Posted by: qmaxim | May 31, 2010

Tables are turning?

Since independence, most of the cash flows to India have been in one direction that is from developed countries into India. In the last   decade or so, the direction has become two way  to an extend with  some  Indian companies buying assets abroad, one  example was  the taking over Jaguar- Landrover by Tata motors. Many of the leading companies like Infosys, Wipro, ICICI bank had successful  US Depository Receipts (ADR) issues and are  listed in the US stock exchanges such as  NASDAQ.  The money so collected can be repatriated   to India. Meanwhile, flow of money from foreign investors to Indian  stock markets and other sectors has become large running into Billions of Dollars per month.

Now,  a curious reversal of roles is  taking place. Yesterday, London headquartered Standard Chartered Bank  successfully issued Indian Depository Receipts (IDR) which mopped up more than  half a Billion Dollars. (Read news item   below). This money  will be repatriated back to London. In addition, the company intends to list these  shares in the Indian stock exchanges.

Is it start of  a  new trend, are the tables turning ?

Read on….

Standard Chartered bank’s India offer oversubscribed

Fri May 28, 1:13 pm ET

MUMBAI (AFP) – The 588 million dollar Indian offering of Standard Chartered Bank was more than twice oversubscribed by its close Friday, as bids from investors came in just hours before the deadline.

The issue, which opened on Tuesday despite volatile global market conditions, is being viewed by bankers as a success, with investors confident of the bank’s growth strategy, which focuses on emerging markets. Data at the Mumbai and the National stock exchanges showed the London-based lender’s Indian Depository Receipts (IDR) issue had received about 446 million bids out of 204 million on offer — a 2.19 times oversusbcription.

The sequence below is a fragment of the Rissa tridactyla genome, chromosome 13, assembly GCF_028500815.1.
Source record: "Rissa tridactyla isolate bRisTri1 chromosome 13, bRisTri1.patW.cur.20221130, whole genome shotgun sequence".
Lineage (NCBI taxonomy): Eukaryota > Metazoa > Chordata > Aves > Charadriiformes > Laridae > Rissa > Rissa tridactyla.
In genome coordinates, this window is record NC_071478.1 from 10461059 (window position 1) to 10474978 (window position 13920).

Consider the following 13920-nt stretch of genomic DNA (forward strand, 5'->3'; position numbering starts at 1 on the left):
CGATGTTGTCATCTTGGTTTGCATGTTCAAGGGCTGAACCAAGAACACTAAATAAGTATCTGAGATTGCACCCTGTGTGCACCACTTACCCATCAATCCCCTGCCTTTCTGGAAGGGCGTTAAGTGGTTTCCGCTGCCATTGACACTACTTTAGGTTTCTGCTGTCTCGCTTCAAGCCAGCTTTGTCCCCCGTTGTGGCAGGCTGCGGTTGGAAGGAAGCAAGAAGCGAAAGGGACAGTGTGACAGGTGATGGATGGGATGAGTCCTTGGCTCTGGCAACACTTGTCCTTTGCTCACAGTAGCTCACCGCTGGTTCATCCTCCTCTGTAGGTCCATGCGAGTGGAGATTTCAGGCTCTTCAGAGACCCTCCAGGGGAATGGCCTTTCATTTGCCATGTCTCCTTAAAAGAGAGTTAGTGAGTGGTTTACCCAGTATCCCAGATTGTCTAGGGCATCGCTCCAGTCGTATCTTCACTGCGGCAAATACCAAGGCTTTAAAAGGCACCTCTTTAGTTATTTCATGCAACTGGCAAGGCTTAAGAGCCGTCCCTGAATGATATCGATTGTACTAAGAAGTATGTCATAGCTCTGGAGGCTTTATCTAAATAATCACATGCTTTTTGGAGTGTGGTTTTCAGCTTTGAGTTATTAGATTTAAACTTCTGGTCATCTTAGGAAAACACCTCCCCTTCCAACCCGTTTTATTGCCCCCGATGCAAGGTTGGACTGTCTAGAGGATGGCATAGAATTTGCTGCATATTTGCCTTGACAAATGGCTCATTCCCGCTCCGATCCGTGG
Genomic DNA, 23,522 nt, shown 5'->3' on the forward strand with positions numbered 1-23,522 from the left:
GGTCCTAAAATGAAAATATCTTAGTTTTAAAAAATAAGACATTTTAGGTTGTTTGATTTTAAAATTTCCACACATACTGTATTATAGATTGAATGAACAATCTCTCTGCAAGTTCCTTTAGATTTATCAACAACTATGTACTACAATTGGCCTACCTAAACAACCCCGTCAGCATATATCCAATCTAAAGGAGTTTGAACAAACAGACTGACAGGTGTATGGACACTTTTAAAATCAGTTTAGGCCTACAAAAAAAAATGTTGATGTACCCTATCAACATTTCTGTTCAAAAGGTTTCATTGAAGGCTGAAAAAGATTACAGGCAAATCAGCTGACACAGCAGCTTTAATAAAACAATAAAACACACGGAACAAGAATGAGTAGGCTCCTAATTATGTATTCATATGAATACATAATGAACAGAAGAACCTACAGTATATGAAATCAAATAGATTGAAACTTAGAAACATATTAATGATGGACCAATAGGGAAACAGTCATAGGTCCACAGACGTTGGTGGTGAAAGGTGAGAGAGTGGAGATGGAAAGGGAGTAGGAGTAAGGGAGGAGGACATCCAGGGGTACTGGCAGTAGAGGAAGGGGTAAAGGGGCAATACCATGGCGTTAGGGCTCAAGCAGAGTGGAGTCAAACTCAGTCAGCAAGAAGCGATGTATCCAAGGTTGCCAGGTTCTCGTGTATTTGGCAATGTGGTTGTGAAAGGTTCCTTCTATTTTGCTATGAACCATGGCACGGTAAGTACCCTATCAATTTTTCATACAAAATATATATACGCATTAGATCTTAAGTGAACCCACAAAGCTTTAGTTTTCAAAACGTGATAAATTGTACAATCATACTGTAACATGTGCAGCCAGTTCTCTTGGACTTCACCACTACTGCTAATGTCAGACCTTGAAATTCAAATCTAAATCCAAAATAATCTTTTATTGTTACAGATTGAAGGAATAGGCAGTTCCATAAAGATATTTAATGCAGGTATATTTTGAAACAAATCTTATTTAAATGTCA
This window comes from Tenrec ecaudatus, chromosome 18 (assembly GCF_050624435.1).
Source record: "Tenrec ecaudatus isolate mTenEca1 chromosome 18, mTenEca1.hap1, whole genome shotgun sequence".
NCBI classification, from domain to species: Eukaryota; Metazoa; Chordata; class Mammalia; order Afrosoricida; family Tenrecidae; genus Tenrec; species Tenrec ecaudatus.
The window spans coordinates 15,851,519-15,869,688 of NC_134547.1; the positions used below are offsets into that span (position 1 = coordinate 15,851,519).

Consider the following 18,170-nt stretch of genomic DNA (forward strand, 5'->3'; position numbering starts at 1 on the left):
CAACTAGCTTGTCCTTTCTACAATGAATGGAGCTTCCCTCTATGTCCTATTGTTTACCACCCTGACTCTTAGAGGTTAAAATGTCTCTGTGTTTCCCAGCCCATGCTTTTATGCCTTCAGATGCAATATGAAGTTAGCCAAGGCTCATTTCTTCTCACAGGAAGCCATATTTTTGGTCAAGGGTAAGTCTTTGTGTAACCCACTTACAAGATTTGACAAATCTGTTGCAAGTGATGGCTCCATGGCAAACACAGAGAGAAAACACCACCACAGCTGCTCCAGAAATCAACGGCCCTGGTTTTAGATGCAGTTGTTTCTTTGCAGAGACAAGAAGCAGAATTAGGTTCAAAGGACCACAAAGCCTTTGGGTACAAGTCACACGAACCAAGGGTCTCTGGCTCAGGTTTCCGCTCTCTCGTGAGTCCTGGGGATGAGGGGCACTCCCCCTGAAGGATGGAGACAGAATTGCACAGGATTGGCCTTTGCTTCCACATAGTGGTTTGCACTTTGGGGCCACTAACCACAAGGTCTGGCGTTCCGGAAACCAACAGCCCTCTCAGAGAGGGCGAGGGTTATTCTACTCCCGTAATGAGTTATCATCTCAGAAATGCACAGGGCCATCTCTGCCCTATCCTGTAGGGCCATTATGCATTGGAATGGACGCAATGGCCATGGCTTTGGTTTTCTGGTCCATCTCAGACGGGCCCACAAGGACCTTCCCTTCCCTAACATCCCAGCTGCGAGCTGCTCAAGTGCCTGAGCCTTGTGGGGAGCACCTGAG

The issue closed Friday but data is still being collated, the bank said, so the final bid figure could be even higher.

The “high-net worth individual” category was oversubscribed 1.7 times; qualified institutional buyers about three times; and retail investors 0.7 times, a source familiar with the matter told AFP on Friday.

“We are very happy. Initially the markets were nervous due to volatile global conditions and a slow start for the offering,” a banker said, also on condition of anonymity.

The late surge came after Standard Chartered received bids covering just 16 percent of the issue between Tuesday and Thursday.

Foreign companies are not allowed to list shares directly in the country and Standard Chartered, which makes most of its profits in Asia, will become the first foreign company to list in India through the IDR route.

IDRs are rupee-denominated certificates similar to US Depository Receipts that show ownership of shares in an overseas firm.

The issue was open to retail, institutional and overseas investors and corporates, with every 10 IDRs representing one share .Standard Chartered will now seek to list its IDRs on India’s two leading stock exchanges, the Mumbai and the National stock exchange, in June. The funds raised will be repatriated to the bank’s London headquarters as capital reserve to be used for growth and expansion plans.

India is the bank’s second largest and fastest-growing market after Hong Kong, with profit in excess of one billion dollars in 2009.The price band for the offering was 100-115 rupees per IDR. The stock exchange data showed that most bids were at the lower end of the bracket. The bank is aiming to boost its brand and visibility in India, where it opened its first branch more than 150 years ago.

The bank has hired investment banks including Goldman Sachs, UBS Securities and Bank of America-Merrill Lynch  to manage the offering.

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